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Baseline assessment of adult and adolescent primary care delivery in Rwanda: an opportunity for quality improvement
© Vasan et al.; licensee BioMed Central Ltd. 2013
Received: 7 August 2013
Accepted: 4 December 2013
Published: 17 December 2013
As resource-limited health systems evolve to address complex diseases, attention must be returned to basic primary care delivery. Limited data exists detailing the quality of general adult and adolescent primary care delivered at front-line facilities in these regions. Here we describe the baseline quality of care for adults and adolescents in rural Rwanda.
Patients aged 13 and older presenting to eight rural health center outpatient departments in one district in southeastern Rwanda between February and March 2011 were included. Routine nurse-delivered care was observed by clinical mentors trained in the WHO Integrated Management of Adolescent & Adult Illness (IMAI) protocol using standardized checklists, and compared to decisions made by the clinical mentor as the gold standard.
Four hundred and seventy consultations were observed. Of these, only 1.5% were screened and triaged for emergency conditions. Fewer than 10% of patients were routinely screened for chronic conditions including HIV, tuberculosis, anemia or malnutrition. Nurses correctly diagnosed 50.1% of patient complaints (95% CI: 45.7%-54.5%) and determined the correct treatment 44.9% of the time (95% CI: 40.6%-49.3%). Correct diagnosis and treatment varied significantly across health centers (p = 0.03 and p = 0.04, respectively).
Fundamental gaps exist in adult and adolescent primary care delivery in Rwanda, including triage, screening, diagnosis, and treatment, with significant variability across conditions and facilities. Research and innovation toward improving and standardizing primary care delivery in sub-Saharan Africa is required. IMAI, supported by routine mentorship, is one potentially important approach to establishing the standards necessary for high-quality care.
The growing success in resource-limited settings of disease-specific interventions for HIV, TB, malaria and other conditions has led to renewed focus on primary care. Integration of disease-specific services into primary care settings has emerged as a strategy to harness specific gains for more generalized improvement in health care delivery, with HIV and reproductive health care most commonly studied [1–7]. Despite this work, relatively little attention has been paid directly to strengthening primary care services for adults and adolescents – the core services with which disease-specific programs should integrate. In many developing-world health systems, particularly in sub-Saharan Africa, the majority of general adult and adolescent ambulatory care occurs in the outpatient department (OPD), which typically operates within front-line health centers (HCs) or as auxiliary clinics to district or regional hospitals. In many settings, the OPD is the first point-of-contact with formalized health infrastructure for patients who are not already enrolled in other specialized ambulatory services (e.g. antenatal or TB care), or care for specific chronic diseases (e.g. HIV). As such, the OPD serves a critical function in the health system through triaging for life-threatening conditions, screening for chronic diseases and modifiable risk factors, diagnosis of acute illness, and appropriate management of both acute and chronic conditions. However, there are currently no benchmarks or targets established to define quality of care for adults and adolescents for most conditions in this primary care setting.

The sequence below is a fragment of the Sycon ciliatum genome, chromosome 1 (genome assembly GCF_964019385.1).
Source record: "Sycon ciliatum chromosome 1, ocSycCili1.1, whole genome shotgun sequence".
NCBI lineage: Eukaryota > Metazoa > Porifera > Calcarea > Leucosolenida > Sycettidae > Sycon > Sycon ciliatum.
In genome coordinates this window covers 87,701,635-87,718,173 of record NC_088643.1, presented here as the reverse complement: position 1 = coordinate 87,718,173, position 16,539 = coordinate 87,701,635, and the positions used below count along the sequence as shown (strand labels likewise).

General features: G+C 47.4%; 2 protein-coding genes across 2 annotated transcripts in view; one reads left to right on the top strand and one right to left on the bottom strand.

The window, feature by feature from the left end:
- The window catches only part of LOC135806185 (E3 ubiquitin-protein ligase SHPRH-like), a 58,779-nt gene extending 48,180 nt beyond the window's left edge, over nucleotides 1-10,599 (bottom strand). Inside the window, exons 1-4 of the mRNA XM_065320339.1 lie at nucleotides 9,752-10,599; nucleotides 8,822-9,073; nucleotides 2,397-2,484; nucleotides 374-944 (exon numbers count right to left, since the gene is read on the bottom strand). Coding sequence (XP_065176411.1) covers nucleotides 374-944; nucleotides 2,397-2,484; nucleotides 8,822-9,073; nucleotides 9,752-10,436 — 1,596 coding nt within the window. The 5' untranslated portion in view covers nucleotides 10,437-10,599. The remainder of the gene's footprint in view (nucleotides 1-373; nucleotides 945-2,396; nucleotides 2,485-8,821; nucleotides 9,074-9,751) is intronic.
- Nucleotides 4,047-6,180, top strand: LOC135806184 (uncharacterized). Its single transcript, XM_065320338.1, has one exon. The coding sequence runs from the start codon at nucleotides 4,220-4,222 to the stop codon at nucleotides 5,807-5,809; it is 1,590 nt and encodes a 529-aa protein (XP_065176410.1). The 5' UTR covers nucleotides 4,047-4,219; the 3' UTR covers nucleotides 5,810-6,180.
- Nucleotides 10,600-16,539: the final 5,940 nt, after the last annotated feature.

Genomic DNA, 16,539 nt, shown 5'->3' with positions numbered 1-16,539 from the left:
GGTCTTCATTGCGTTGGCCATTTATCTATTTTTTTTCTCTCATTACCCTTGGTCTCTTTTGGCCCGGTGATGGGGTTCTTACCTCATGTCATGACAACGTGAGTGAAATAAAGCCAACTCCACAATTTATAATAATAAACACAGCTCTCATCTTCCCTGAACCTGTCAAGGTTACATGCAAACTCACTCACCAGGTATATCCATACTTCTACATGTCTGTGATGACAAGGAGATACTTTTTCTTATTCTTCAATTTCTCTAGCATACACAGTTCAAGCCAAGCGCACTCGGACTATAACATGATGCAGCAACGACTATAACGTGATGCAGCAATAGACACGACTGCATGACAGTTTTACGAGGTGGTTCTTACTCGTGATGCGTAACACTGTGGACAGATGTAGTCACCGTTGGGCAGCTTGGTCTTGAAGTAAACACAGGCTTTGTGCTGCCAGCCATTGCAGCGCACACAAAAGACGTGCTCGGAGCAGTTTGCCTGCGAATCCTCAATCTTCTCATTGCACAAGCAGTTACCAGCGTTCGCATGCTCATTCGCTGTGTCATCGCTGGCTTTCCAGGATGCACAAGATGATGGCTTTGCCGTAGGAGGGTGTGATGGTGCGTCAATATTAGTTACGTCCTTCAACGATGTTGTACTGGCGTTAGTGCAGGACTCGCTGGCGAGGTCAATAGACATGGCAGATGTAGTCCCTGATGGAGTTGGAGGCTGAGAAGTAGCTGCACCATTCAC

Few rigorous studies have been done on how to develop a standardized, integrated approach across conditions for the initial adult patient screening and work-up in resource-limited settings [8, 9]. The few existing studies suggest that standardization and integration could be an important component of improving primary care and health worker performance [10–14], but more research is needed. Aside from disease-specific analyses and one qualitative survey  a literature review did not identify any reports describing the quality of general ambulatory primary care for adults and adolescents in any resource-limited setting.
Many tools have been developed for services for selected conditions delivered within OPDs, including malaria, STIs, and TB. In addition, an integrated guideline for respiratory disease was developed and tested in southern Africa [16–18]. The World Health Organization (WHO) and partners have attempted to standardize general adult and adolescent primary care services, called IMAI – the Integrated Management of Adolescent & Adult Illness . Building off the success of the Integrated Management of Childhood Illness (IMCI) for children under-five years , IMAI is targeted for use by front-line health care workers, and consists of simplified, syndromic clinical protocols within a single integrated guideline for common presenting illnesses in adults and adolescents. Like IMCI, these syndromic protocols are organized around symptoms (e.g. fever, cough, diarrhea, etc.) and include a simplified approach to patient history and physical exam. These protocols then provide prescriptive guidance on the management (triage, screening, diagnose, treatment, and follow-up and referral) for a variety of conditions commonly seen in adult outpatient care. Unlike IMCI [21–26], IMAI has undergone little study, with limited, mostly unpublished validations from South Africa Simoes E, et al: Preliminary Analysis of IMAI Validation Studies. data.], Ethiopia , and Lesotho [Seung KJ, et al: Validation of Integrated Management of Adolescent and Adult Illness (IMAI) guidelines for patients with respiratory symptoms in Lesotho. Unpublished.].
The objective of this study is to describe the routine quality of care for adults and adolescents at OPDs in a rural district in Rwanda in order to document the current quality of care, identify needs for improvement, and propose possible interventions going forward.